18. As of right now, it remains to be unseen what will exactly become of the jewelry industry as a whole as the economy continues to change. Whether it is for the better or worse, these companies will persist in finding ways to remain competitive as there are always driving forces in this ever-changing economy.

  19. Porters Five Forces

  20. Competitive Rivalry amongst existing firms: HIGH In the jewelry industry companies that are considered mass merchandisers or limited line jewelers generally compete on the basis of price. Specialty jewelry companies, have found great success competing on quality rather than competing on price. Brand recognition is the greatest asset. There is a high growth rate in the industry. As the jewelry industry expands globally, the industries top competitors are opening many stores in order to increase market share and capitalize on competition. This has created a stagnant industry that now competes by taking market share away from the other players and creates price wars among many of the firms in the industry. The switching costs and degrees of differentiation lower as the industry grows. These low degrees of differentiation lead to consumers purchasing items based on price rather than quality.

  21. Threat of New Entrants: Moderate to Low Several of the existing firms have contracts with well-known diamond distributing companies. New entrants may find it difficult to contract with these companies, because they lack the financial status. Also new entrants do not have a reputable name, which may cause doubt from a diamond distributing company and thus no contract will be created. The entry into this market is getting increasingly difficult due to the growth of companies already established in the industry and due to high initial investment costs. Existing firms experience economies of scale from large investments in research and development, brand advertising, or in physical location of stores. The barriers to entry and to exit are very high in this industry.

  22. Threat of New Entrants (continued) • Large economies of scale make it very difficult for new entrants to compete in an industry. • The more assets a firm has the greater the firms ability to take advantage of economies of scale. • The following chart shows each of the competitors total assets from 2006 to 2008 Total Assets (in thousands)

  23. Threat of Substitute Products: High The threat of substitutes depends on the relative price and performance of the competing products and on customers’ willingness to consider substitutes. In this Industry there are millions of consumers who will not purchase a diamond unless they are absolutely certain it is conflict free due to ethical and social concerns. Since conflict free diamonds are harder and more expensive to obtain, this creates a high level of competition for the jewelry industry. Products price elasticity is also affected by substitute products. For example, as more substitutes become available the demand becomes more elastic because customers have more alternative choices. Therefore a close substitute product constrains the ability of firms in the industry to raise prices.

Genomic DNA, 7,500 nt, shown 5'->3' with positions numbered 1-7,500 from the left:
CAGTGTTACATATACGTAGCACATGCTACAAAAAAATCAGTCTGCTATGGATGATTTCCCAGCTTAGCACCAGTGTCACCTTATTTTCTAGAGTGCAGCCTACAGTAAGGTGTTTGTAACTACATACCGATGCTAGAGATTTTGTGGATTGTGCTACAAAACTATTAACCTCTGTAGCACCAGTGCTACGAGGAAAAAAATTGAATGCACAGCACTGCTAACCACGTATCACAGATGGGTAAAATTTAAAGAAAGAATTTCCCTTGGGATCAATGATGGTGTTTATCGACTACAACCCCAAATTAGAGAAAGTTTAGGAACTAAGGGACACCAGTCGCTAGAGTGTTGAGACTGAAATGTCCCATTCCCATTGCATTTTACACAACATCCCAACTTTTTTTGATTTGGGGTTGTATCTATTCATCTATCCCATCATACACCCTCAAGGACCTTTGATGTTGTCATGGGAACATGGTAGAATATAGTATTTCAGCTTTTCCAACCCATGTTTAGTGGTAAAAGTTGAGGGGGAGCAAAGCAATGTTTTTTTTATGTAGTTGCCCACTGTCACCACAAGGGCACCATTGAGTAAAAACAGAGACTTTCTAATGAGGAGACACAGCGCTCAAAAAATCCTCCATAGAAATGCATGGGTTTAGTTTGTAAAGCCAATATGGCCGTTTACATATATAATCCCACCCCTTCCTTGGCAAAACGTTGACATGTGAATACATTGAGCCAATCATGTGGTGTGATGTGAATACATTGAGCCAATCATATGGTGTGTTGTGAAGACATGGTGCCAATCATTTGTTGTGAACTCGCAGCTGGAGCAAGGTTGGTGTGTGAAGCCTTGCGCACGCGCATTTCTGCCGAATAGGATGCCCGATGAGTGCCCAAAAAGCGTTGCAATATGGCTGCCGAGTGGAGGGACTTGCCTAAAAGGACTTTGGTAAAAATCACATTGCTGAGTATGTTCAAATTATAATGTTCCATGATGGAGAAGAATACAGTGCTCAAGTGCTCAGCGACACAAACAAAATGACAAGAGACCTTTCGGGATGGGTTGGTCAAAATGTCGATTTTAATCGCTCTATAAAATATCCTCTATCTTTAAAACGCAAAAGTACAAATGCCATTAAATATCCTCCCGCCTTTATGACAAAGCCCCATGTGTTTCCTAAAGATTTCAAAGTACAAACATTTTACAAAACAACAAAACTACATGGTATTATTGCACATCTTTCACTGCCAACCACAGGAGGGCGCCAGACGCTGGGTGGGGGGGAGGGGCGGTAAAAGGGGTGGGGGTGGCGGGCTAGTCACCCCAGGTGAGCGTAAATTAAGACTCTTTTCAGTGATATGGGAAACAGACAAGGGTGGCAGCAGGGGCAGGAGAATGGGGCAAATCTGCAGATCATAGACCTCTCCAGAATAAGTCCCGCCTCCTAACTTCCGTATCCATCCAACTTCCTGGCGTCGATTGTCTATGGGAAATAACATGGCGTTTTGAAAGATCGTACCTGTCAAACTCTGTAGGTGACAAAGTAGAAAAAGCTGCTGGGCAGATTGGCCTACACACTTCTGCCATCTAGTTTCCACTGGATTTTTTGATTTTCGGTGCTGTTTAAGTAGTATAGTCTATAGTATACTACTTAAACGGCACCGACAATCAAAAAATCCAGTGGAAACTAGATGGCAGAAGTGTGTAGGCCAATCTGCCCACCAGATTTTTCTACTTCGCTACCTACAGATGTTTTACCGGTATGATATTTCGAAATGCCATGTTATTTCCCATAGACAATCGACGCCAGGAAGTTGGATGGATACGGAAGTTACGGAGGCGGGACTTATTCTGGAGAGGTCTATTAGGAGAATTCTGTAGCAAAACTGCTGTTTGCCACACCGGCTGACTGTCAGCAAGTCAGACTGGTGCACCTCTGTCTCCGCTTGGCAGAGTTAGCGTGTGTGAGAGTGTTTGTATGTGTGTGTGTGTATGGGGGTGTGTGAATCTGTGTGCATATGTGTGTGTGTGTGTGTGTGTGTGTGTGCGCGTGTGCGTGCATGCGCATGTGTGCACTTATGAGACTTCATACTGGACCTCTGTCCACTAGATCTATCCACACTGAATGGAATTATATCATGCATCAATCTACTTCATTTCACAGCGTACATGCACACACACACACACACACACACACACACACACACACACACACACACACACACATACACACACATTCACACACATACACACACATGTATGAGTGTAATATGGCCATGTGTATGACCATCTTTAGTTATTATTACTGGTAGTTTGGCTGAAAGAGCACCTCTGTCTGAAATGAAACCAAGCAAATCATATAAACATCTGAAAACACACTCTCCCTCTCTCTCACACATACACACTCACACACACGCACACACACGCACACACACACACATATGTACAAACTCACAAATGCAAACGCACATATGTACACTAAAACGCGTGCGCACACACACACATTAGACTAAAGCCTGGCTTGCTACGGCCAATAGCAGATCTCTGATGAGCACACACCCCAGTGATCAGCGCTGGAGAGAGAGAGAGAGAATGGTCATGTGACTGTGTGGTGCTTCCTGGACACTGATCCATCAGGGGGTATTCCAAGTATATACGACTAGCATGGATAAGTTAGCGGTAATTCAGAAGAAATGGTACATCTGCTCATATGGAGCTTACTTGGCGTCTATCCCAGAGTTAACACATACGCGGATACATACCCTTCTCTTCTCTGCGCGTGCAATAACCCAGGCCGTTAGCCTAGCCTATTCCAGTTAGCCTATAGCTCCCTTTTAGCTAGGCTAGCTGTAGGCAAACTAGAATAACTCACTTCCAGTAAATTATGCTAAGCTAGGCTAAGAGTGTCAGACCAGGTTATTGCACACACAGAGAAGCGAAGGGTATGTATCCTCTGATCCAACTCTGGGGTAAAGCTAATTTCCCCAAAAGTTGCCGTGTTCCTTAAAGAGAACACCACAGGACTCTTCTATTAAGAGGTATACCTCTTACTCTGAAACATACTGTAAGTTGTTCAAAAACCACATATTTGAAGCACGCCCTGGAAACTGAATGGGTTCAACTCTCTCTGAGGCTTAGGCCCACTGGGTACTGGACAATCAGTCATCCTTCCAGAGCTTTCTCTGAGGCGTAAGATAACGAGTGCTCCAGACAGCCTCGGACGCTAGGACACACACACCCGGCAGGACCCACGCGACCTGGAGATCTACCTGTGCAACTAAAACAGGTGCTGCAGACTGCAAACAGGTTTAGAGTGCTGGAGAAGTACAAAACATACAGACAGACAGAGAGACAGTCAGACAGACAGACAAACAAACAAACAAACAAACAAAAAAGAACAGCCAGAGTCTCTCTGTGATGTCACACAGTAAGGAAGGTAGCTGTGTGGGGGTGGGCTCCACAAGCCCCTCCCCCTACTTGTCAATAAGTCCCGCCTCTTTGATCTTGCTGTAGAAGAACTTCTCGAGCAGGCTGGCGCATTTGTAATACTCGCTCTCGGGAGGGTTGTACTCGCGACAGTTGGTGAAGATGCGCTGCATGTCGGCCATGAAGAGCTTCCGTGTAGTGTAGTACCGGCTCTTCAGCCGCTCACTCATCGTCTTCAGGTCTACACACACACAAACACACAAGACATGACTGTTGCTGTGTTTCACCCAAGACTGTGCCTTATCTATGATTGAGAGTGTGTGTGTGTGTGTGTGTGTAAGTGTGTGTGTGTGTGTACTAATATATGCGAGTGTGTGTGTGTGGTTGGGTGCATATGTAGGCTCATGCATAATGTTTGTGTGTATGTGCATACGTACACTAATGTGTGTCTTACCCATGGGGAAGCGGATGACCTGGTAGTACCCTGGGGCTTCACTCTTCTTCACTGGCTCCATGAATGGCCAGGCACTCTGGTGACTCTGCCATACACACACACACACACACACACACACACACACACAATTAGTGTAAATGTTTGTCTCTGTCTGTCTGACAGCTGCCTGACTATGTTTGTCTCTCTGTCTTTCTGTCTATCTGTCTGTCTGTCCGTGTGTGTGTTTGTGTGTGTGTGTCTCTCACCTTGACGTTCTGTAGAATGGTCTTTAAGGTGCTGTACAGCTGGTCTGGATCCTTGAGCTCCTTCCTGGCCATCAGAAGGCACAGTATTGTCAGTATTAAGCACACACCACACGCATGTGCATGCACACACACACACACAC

24. Bargaining Power of Customers: Moderate When there is a large market of buyers the industry has the ability to set its price points as high or as low as they choose. Customers have little bargaining power regarding price when they shop at luxury stores and refuse to search for alternatives, because of such a limited selection. However, when buyer power is strong, “the relationship to the producing industry is near to what an economist terms a monopsony- a market in which there are many suppliers and one buyer.” (Quickmba) In this particular market condition, the buyer sets the price.

  25. Bargaining Power of Suppliers: High Since diamonds are scarce, mining companies have absolute control over the selling price. Diamond-mining companies such as DeBeers and Aber control the price of the diamonds that are supplied to several firms in the jewelry industry, such as Tiffany and Co. Since these precious gems are of great value to the firms, the power of the supplier is even larger. The power of suppliers within the jewelry industry has skyrocketed within the last few years due to natural gemstone scarcity.

  26. Major Players Tiffany and Co. Blue Nile Inc. Signet Jewelers Limited Zale Corporation DGSE Companies Inc. Birks and Mayors Inc.

  27. Tiffany and Co. TIF Founded 1837 Headquartered in New York, New York Stores Compete

  28. Blue Nile Inc. NILE Founded 1999 Online selling Compete

  29. Signet Jewelers Limited SIG Founded 1950 Headquartered in London, United Kingdom Store names and locations Compete

  30. Zale Corporation ZLC Founded 1989 Headquartered in Irving, Texas Store names and locations Compete

  31. DGSE Companies Inc. DGC Founded 1965 Headquartered in Dallas, Texas Online auctions Compete

  32. Birks and Mayors Inc. BMJ Founded 1879 and headquartered in Montreal, Canada Store names and locations Compete

  33. Always Remember… Diamonds are a girl’s best friend!